No one will care about your injury with the same passion, frustration, and yearning that you feel. No one can replicate that. You are alone.

But…this is your power…your secret weapon. Accept that you are alone. YOU are the only one in control of your outcome. How will you go about reversing your fate. How will you defy the odds stacked against you? No one can decide that except you.

The Painful Truth

Early Stage Shock

When you first find out you are injured, it is a shocking and numbing experience.

Maybe you recognized the precursors of pain, but thought you would overcome it…maybe it was poor decision making over and over that in hindsight was so obvious…or maybe it happened in a split second and there’s nothing you could have done. Regardless of the situation, here you are…feeling cheated and angry at the universe.

Now, I’m not talking about an injury that lasts two days. I’m talking about sitting in that doctors office and hearing them tell you it’s going to be 4-6 weeks…6 months to a year…or even 18 to 24 months of recovery.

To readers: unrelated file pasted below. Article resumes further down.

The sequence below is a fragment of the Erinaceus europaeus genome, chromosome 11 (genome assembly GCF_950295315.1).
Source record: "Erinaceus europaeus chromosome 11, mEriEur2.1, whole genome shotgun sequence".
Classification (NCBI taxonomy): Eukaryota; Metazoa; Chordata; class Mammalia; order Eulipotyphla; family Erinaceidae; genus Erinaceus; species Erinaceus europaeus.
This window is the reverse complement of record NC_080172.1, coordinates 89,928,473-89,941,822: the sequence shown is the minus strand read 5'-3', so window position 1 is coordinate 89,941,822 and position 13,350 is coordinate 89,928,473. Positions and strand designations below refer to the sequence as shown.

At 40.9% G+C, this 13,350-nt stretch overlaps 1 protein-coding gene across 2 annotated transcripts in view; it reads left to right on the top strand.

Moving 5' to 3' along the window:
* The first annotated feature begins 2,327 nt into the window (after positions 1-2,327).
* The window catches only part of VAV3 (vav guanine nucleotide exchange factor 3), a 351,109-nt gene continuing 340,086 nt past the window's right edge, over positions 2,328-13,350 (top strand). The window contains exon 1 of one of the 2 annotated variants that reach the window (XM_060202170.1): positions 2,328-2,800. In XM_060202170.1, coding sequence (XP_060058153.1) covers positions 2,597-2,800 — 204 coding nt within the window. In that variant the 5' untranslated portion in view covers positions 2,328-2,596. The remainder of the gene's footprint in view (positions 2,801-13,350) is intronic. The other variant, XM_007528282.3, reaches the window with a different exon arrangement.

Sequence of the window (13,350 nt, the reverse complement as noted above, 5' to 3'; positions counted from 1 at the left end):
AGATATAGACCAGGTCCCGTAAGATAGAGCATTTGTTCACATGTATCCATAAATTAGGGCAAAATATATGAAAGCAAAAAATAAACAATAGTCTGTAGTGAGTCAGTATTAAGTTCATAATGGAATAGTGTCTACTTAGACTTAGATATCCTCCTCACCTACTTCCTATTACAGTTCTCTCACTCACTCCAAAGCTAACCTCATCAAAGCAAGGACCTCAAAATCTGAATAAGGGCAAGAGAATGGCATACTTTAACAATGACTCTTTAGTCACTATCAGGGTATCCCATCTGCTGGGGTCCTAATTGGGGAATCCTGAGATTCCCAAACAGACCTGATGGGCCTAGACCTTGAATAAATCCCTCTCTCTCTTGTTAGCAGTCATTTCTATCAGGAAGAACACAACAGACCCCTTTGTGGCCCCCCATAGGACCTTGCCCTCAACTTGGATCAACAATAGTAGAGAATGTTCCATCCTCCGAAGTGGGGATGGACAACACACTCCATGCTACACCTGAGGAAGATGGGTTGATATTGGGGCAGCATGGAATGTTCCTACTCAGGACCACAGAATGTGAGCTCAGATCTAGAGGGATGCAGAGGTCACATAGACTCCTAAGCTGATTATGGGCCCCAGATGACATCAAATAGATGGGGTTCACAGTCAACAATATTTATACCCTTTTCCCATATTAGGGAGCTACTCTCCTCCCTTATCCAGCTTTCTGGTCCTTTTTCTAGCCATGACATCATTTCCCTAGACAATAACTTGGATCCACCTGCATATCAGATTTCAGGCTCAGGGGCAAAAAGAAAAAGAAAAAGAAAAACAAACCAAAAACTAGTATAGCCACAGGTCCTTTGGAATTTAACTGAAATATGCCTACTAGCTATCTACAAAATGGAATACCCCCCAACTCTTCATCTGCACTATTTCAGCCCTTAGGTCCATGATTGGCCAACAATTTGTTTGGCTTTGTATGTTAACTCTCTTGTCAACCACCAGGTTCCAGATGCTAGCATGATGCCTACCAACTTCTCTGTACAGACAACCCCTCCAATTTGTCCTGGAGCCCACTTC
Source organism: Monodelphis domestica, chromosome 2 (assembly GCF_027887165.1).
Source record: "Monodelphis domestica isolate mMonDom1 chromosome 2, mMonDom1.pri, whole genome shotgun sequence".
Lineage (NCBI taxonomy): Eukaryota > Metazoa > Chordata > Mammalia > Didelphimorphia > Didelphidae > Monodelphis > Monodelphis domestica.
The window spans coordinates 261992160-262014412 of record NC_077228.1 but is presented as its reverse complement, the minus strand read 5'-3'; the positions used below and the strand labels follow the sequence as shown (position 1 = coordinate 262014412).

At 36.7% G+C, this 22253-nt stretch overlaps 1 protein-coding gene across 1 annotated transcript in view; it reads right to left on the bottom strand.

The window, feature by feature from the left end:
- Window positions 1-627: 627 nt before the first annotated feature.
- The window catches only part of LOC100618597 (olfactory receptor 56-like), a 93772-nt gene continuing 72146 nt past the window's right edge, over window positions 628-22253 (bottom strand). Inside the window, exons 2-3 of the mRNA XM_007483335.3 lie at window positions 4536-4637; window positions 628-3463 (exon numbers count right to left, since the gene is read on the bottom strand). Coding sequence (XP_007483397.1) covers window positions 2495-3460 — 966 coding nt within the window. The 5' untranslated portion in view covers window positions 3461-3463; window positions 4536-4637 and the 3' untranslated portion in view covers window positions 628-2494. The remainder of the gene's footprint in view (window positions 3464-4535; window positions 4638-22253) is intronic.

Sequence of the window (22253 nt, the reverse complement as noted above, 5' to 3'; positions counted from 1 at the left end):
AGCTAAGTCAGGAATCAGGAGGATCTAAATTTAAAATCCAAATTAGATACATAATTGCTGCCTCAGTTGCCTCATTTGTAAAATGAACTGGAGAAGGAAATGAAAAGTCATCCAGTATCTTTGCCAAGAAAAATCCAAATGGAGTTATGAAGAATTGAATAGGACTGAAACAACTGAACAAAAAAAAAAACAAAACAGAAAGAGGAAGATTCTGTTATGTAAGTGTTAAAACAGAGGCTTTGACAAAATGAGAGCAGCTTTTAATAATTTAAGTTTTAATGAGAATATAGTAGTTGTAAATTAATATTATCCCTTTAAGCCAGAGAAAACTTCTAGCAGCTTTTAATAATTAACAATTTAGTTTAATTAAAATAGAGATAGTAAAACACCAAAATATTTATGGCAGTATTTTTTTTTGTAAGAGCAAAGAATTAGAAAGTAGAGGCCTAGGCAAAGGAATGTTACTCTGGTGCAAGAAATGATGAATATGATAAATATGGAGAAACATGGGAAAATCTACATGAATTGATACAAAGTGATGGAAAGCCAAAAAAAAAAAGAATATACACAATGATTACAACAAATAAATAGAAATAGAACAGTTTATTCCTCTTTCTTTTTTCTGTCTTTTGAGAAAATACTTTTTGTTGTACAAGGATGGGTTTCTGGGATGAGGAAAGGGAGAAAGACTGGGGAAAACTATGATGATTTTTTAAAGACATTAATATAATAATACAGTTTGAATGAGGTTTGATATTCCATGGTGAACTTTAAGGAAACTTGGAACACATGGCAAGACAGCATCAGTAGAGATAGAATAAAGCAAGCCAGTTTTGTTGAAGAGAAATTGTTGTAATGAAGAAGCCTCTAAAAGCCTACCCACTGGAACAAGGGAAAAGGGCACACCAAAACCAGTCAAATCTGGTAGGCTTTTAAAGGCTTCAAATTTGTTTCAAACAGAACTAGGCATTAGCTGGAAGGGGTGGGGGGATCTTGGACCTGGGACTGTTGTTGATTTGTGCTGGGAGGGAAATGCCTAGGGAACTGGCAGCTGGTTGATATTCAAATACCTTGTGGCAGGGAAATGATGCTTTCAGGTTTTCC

It is at this time when you can feel your heart pounding through your chest. When you feel that lump in your throat sit so uncomfortably it is impossible to ignore. This awful fate that fell upon you wasn’t your fault and you did not ask for it.

“Why me?..why did this have to happen to me?!..Why is my body failing me!?” You can ask the heavens all the questions you want. You can cry. You can scream at the top of your lungs. You can throw something across the room. However, it will not change anything. It will not make you happier. It will not make you heal any faster.

So, take a moment to embrace your anger and sadness. Take a few deep breaths. Feel your body taking in the air and letting it out. Now, calm down, pull yourself together..advice is on its way.